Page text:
A hamster as a pet costs very little when you go to buy one, at around £6.00 - £10.00 they are an affordable little critter to buy and can provide much enjoyment for their owners. We have owned our Syrian Hamster, George for coming up to 2 years now and in that time has become a welcome addition to our home and family. Whilst hamsters themselves are cheap it's the other things you have to buy which can end you costing you a lot of money in the long run, they need a cage in which to live, sawdust to scurry around on, food to eat, bedding to sleep in and plenty of stimulation so that they don't become bored. Go into any Pets at Home store and there are shelves dedicated to toys and treats specifically designed for our furry little friends. Exercise for a hamster is just as important to them as it is to humans and in most cases the cages that you can buy come equipped with a wheel which enables your hamster to run around to his heart's content. All hamsters seem to enjoy the monotony of running in one fixed spot for hours on end and George is particularly keen on his wheel which he makes a bee-line for the moment he wakes up. To give George something different to do and new places to investigate and see we bought him a play ball from Rotastak, a big, well known name in the pet industry - this on one hand was a great idea as the sound of George ceaselessly running in his wheel can try the most patient of people but on the other hand you are faced with the prospect of a hamster encaged in a plastic ball with little sense of direction and a fondness for bashing into anything and everything in its path. The Play Ball is essentially a large, moulded plastic ball with a removable top which turns and locks into place. It is easy to open only requiring a twist of the wrist and your hamster can simply be placed within the interior. There are long cut out, grooved sections on the body of the ball itself presumably for ventilation and to allow air to get to your animal but are not as wide as a little foot can get trapped or stuck. They come in a variety of different colours (Georges is yellow) and are packaged as illustrated above and cost around £5.00 (see what I mean about additional costs?) which seems reasonable enough for what it is actually designed for. I no longer have the 'directions for use' sheet that came with Georges ball but I seem to recall that it is recommended that hamsters should not be kept within the balls confines for more than 20 minutes at a time. Why specifically 20 minutes I'm not too sure, as George is more than happy to run around in his wheel for hours on end so why it isn't recommended to allow extended periods of use in a play ball I don't really understand, however we do try to stick to this recommendation and so George is allowed to be let loose for 20 minutes at a time on a regular occurrence. Suffice to say George absolutely adores his play ball and the experience it offers him. Hamsters are naturally inquisitive and mischievous creatures anyway so it should come as no surprise to see that once they are placed within their ball that they shoot around getting into places which they really shouldn't. George is particularly fond of chasing our other pet around, a Yorkshire Terrier called Barney and it's a comical sight to see Barney darting around with a hamster in a ball in hot pursuit after him. Barney will tolerate so much before he becomes fed up being tormented and lets George know that he has had enough with a gentle nudge with his nose and resigning himself to relative safety on the sofa. This leaves George will a free path in front of him and he makes the most of the experience of having a good old explore and will happily roam from room to room seeking out dark corners in which to investigate. The only downside with the play ball as far as I can see is nothing to do with the design or functionality of the item itself but more to do with the fact that a Hamster doesn't care where he bashes the ball into. If, therefore, you have nicely decorated walls or freshly painted skirting boards or doors don't expect your hamster to pay any attention to such minor details as they will happily crash into anything that dares to get in the way. George also has a habit of following us around so also be aware that the ball can hurt when it is propelled into your ankle so do bear in mind that you need to pay attention as to where it actually is, we have had more near misses at almost treading on the ball than anything else in our home which certainly makes it as much an experience for us as it is for George. On balance though I do think these are a great idea, the play ball is durable with no sharp edges around the opening and can be easily cleaned out if your hamster decides to use one as a toilet. They are fun for both your pet and you and we have spent many an occasion watching George in his ball get up to mischief and he obviously loves it. We have never had an escaped Hamster on our hands when George is in his ball but judging by other reviews this can happen in some circumstances, whether George's ball is a different design or a newer or older model than some others I'm not sure - it is definitely a Rotastak one though. Definitely recommended by me for any Hamster/Gerbil owner (the ball is suitable for either) the Rotastak Play Ball can be found in Pets at Home and independent pet shops although there are other makes available all offering the same product but in different packaging. 4/5 dooyoo stars seems fair to me, George loves his and we enjoy letting him loose around our home in it - do make sure that it is secure and you shouldn't have an escapee on your hands would be my advice. Recommended.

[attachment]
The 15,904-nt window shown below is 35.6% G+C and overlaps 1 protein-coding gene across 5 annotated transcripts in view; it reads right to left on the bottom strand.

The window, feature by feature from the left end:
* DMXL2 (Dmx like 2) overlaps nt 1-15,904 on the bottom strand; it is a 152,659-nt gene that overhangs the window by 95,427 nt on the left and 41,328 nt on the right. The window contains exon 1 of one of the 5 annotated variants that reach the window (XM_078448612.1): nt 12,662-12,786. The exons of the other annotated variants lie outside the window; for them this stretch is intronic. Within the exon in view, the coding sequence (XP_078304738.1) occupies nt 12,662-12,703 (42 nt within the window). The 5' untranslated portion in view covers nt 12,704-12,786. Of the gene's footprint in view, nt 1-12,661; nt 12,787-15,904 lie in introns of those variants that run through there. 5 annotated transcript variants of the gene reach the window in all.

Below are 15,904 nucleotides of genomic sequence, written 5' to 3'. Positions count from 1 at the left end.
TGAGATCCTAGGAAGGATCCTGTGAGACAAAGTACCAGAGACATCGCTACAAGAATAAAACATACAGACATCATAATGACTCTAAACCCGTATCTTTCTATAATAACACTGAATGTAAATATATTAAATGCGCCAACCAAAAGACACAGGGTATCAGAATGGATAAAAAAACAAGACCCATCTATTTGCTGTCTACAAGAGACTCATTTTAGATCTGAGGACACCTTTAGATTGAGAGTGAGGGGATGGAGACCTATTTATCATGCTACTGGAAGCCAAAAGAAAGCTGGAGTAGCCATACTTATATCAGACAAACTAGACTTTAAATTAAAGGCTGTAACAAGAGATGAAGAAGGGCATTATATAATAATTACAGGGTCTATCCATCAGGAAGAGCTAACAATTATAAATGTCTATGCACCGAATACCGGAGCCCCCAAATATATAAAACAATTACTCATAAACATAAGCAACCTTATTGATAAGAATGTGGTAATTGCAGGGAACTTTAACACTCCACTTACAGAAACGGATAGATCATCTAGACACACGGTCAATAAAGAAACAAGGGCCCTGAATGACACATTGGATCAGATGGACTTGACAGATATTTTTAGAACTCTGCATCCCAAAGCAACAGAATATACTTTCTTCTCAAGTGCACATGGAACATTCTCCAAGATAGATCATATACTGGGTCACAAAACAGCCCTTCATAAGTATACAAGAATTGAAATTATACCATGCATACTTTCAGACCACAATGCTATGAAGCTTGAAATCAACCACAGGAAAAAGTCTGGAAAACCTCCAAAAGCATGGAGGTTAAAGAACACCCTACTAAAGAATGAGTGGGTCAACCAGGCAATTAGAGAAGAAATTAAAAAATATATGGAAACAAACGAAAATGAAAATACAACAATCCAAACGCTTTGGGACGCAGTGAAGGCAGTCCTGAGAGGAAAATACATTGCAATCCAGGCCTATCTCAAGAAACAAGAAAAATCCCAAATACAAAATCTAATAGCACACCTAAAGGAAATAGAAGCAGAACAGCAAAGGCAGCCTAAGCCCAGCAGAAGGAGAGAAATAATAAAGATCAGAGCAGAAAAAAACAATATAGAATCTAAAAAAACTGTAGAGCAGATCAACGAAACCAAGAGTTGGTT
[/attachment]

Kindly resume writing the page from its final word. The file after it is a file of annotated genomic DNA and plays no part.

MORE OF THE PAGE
When I first got my hamster, Colin from Pets & Home I had no clue really about the things he needed. Sure I owned a hamster once when I was younger but had pretty much forgotten about how to look after one! As a 36 year old adult wanting a small pet for my new home, my friend bought him for me and it was up to me to get what we needed and I rushed around the store spending lots of money and alot on very pointless stuff too I may add! I bought him a Pets At Home ball in bright green which cost me about a fiver and he loved it. I'm a great fan of giving Colin his space and freedom as much as possible however I got sick of seeing him in a rather small bright green plastic ball that gave me a headache watching him due to its bright colour and as he got bigger he looked too fat for it, I couldn't see him properly which annoyed me greatly and he kept doing a Houdini and escaping it as the ends which open to get him in and out of just fell off and I'd spend ages having to track the wee devil down which then became a game to him and a worry for me! I spotted this Rotstak Play Ball in Asda one night costing £3.82 and decided to get it. The option I purchased in it is appealed because it was see through, clear plastic and it had purple plastic click in ends and looked a bit bigger, more secure and robust for a hamster that likes bashing into anything within sight! The Packaging This plastic ball came in a clear plastic bag in two parts and these came hanging in store with a red and blue card to the top of. Simply on the front of that card we are told that it is Rotastak Play Ball 'For small Pets' and on the back of it contact details for Rotastak are given. You don't need loads of information about this or anything cos as soon as you open up the bag its all self explanatory even for an idiot (like me) lol. The Ball Itself: Comes in 2 halves as I have previously mentioned and it simply fits together by slotting it and clicking it in. It's round of course being a ball and you can always take it apart for easy cleaning. Be aware as well that although I own the clear option these do come in a variety of colours for you to choose from. The ball is well ventilated with slots to it and there are like ingrained windows to it and its wipe clean. To both ends of the ball there are openings and sections that twist off to put your rodent in and then when its inside you simply twist them round to secure them into place and that is it. It is recommended that you give your pet no more than 20 minutes out of an hour exercise in one of these balls which isn't stated on the packaging but something I have read in my hamster care books! Like us they need rests and potty breaks! Colin loves this! Its of decent size and I like this one better than his old ball because its more sturdy and has a bit of weight to it which means he has to work slightly harder, thus getting some good exercise to make it move. Also the vents on this not being holes and more like very thin slots means when he poops (which he loves to do in his ball!) said poo doesn't go over my flooring and cos I can see through it well I can see when he's pooped to wipe it clean. They are ever so easy to wipe down too as they are smooth nd thick and no matter how hard he thumps around the walls and furniture etc it has never once collapsed on him. However the openings to the sides of the ball which is how you get your rodent in and out can fall off and Houdini once again legs it. They work themselves free over time with being pressed and rolled on so I can't leave him unsupervised for a minute but they are not flimsy and this isn't a regular occurrence to be fair to the ball and I do on the whole find the ball to be very secure. If Colin likes this then so do I. I hate to see him bored in his cage and he gives himself amusement and me greatly. Its a bit noisy when he clatters this around the room with it being plastic however it keeps him amused, fit and healthy so thats good enough for me! Expect to pay about £4.00 a ball and like I stated earlier these do come in different colour options and I got ours in Asda.